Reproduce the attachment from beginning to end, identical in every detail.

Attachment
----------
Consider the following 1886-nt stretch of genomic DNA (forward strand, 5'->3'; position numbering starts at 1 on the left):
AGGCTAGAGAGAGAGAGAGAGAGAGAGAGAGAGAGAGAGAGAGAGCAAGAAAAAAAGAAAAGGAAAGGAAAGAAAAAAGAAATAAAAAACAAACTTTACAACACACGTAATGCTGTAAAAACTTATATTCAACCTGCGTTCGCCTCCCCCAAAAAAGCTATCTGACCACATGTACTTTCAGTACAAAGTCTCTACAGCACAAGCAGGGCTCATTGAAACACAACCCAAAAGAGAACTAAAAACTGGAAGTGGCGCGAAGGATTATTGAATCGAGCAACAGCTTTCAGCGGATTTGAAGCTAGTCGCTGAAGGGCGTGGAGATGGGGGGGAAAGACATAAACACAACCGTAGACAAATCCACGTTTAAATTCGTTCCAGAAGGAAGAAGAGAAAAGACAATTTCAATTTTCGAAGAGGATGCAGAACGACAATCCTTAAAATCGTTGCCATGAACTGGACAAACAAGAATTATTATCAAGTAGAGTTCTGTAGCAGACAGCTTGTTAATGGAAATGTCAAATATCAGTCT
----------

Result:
Consider the following 1886-nt stretch of genomic DNA (forward strand, 5'->3'; position numbering starts at 1 on the left):
AGGCTAGAGAGAGAGAGAGAGAGAGAGAGAGAGAGAGAGAGAGAGCAAGAAAAAAAGAAAAGGAAAGGAAAGAAAAAAGAAATAAAAAACAAACTTTACAACACACGTAATGCTGTAAAAACTTATATTCAACCTGCGTTCGCCTCCCCCAAAAAAGCTATCTGACCACATGTACTTTCAGTACAAAGTCTCTACAGCACAAGCAGGGCTCATTGAAACACAACCCAAAAGAGAACTAAAAACTGGAAGTGGCGCGAAGGATTATTGAATCGAGCAACAGCTTTCAGCGGATTTGAAGCTAGTCGCTGAAGGGCGTGGAGATGGGGGGGAAAGACATAAACACAACCGTAGACAAATCCACGTTTAAATTCGTTCCAGAAGGAAGAAGAGAAAAGACAATTTCAATTTTCGAAGAGGATGCAGAACGACAATCCTTAAAATCGTTGCCATGAACTGGACAAACAAGAATTATTATCAAGTAGAGTTCTGTAGCAGACAGCTTGTTAATGGAAATGTCAAATATCAGTCT